Brace yourself. There are about to be a lot more empty couches in the basement bedrooms of Moms everywhere in the United States as San Diego's annual celebration of the surreal, Comic-Con gears up and officially opens this Thursday.
I thought Harry Potter mania or whatever last week's outpouring of support by devotees of Harry Potter and the Final Payday (yes?) for the last movie in that series was overwhelming, along comes Comic-Con and the scale shifts again (I think the Potter movie is only the last one until someone figures out a way to resuscitate the franchise, and if there's enough money, someone will).
I should be careful where I tread. I'm the guy who gets up on Sunday mornings to read Prince Valiant in the newspaper so I really should find rocks that are as hard as marshmallows or get thicker curtains for my transparent walls. The kinds of devotion people have to comics, or should I say graphic novels (and are they separate items or extensions of the same art-form or....y'know what? I don't care) is harmless or, for the most part, harmless. Especially when you're eleven. Too much beyond your 'best if used by' date and the cuteness quotient declines precipitously as far as I'm concerned.
Right now, we're loving the comic book heroes (or we're making a lot of movies about them) with Transformers, Green Lantern, Captain America, Tim Pawlenty (okay, three out of four and Tim doesn't even know Megan Fox, whom it turns out doesn't know Michael Bay or a money-making franchise when she sees one). But, child of the novelty that I am, and with every manner of revival in full ka-ching mode, I wonder why no one has revisited Godzilla and that entire genre of cheesy lunacy.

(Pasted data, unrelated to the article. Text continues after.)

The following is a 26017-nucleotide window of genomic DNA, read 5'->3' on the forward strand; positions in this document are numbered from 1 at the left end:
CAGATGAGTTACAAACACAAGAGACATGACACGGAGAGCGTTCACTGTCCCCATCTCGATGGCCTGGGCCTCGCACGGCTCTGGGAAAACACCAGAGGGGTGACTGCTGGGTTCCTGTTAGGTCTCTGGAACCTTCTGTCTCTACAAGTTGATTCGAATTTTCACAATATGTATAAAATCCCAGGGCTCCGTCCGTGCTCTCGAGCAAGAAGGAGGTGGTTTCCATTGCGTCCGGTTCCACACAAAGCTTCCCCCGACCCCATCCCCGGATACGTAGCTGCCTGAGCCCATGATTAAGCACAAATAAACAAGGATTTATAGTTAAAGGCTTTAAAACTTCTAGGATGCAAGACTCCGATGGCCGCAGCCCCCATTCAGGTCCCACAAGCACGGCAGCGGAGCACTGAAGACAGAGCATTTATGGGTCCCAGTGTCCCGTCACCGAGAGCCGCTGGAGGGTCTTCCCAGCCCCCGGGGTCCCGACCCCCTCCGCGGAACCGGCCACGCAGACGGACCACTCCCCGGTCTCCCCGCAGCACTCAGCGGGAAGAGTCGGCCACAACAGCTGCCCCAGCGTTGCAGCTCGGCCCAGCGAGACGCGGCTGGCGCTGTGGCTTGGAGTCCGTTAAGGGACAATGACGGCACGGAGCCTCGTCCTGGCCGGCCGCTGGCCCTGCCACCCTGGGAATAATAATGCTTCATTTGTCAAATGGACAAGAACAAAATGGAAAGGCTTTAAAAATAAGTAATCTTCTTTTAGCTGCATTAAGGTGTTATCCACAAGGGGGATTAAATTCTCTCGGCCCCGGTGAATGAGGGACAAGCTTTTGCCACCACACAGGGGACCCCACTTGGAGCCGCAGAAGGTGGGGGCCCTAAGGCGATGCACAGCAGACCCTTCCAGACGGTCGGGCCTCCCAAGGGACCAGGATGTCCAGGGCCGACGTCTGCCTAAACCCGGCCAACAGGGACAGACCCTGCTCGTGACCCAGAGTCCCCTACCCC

I don't want them remade with a kabillion dollars worth of effects, cameos by George Clooney, Jessica Biel and Matt Damon or music by the London Symphony Orchestra. Heck, they don't even need to be in color. They were almost perfect the way they were, right down to the obvious toy truckness of the 'army' vehicles one or the other of the horrible creatures destroys on their rampage to and through Tokyo (I LOVE the narrator of the clip; anyone this serious about anything this silly needs to chill).
The greatest thing about any of these movies are the ones where Mothra puts in an appearance, along with her pin-sized posse, the "Cosmos" (okay, maybe some special effects money invested here wouldn't be such a bad idea; and feel free to hire a coach to teach Mothra to swim, please). I wouldn't be surprised to learn there are studies somewhere suggesting when economic times are tough(er) the appeal of fantasy, as books, records, movies, you name it, increases. And I believe we need all the pint-sized people singing in high-pitched voices we can get, even in Congress.
Their appeal? I think it's because so many of us want to believe in something bigger and beyond ourselves. If Jesus is just alright, then Yoshimi, they don't believe me but you won't let those robots defeat me. At least until we have a prequel and sequel deal plus merchandising rights on three continents. Our machines will call your machines and do lunch.